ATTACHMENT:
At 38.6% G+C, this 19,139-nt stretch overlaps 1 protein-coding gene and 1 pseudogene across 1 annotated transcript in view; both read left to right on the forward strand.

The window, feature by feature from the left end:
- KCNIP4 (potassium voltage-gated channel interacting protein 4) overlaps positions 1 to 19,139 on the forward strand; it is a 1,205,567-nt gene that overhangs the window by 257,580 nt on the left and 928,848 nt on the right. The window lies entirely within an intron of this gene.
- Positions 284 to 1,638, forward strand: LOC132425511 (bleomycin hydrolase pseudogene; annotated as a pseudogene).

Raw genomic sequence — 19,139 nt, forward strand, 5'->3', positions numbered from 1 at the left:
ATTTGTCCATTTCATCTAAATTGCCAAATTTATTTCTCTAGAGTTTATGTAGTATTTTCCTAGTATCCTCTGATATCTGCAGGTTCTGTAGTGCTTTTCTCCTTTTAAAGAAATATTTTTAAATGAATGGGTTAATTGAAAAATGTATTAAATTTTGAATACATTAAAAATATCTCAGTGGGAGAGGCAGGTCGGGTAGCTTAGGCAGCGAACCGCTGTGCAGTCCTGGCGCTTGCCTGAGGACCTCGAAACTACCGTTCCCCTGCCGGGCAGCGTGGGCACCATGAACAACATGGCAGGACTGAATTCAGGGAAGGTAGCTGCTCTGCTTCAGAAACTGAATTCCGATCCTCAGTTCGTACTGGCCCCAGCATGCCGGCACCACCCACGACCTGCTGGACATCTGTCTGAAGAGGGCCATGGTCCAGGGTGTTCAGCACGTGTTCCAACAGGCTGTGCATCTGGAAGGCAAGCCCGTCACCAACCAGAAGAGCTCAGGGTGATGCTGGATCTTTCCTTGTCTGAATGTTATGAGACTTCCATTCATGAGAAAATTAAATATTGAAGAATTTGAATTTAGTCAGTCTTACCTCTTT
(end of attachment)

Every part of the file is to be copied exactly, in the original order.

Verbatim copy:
At 38.6% G+C, this 19,139-nt stretch overlaps 1 protein-coding gene and 1 pseudogene across 1 annotated transcript in view; both read left to right on the forward strand.

The window, feature by feature from the left end:
- KCNIP4 (potassium voltage-gated channel interacting protein 4) overlaps positions 1 to 19,139 on the forward strand; it is a 1,205,567-nt gene that overhangs the window by 257,580 nt on the left and 928,848 nt on the right. The window lies entirely within an intron of this gene.
- Positions 284 to 1,638, forward strand: LOC132425511 (bleomycin hydrolase pseudogene; annotated as a pseudogene).

Raw genomic sequence — 19,139 nt, forward strand, 5'->3', positions numbered from 1 at the left:
ATTTGTCCATTTCATCTAAATTGCCAAATTTATTTCTCTAGAGTTTATGTAGTATTTTCCTAGTATCCTCTGATATCTGCAGGTTCTGTAGTGCTTTTCTCCTTTTAAAGAAATATTTTTAAATGAATGGGTTAATTGAAAAATGTATTAAATTTTGAATACATTAAAAATATCTCAGTGGGAGAGGCAGGTCGGGTAGCTTAGGCAGCGAACCGCTGTGCAGTCCTGGCGCTTGCCTGAGGACCTCGAAACTACCGTTCCCCTGCCGGGCAGCGTGGGCACCATGAACAACATGGCAGGACTGAATTCAGGGAAGGTAGCTGCTCTGCTTCAGAAACTGAATTCCGATCCTCAGTTCGTACTGGCCCCAGCATGCCGGCACCACCCACGACCTGCTGGACATCTGTCTGAAGAGGGCCATGGTCCAGGGTGTTCAGCACGTGTTCCAACAGGCTGTGCATCTGGAAGGCAAGCCCGTCACCAACCAGAAGAGCTCAGGGTGATGCTGGATCTTTCCTTGTCTGAATGTTATGAGACTTCCATTCATGAGAAAATTAAATATTGAAGAATTTGAATTTAGTCAGTCTTACCTCTTT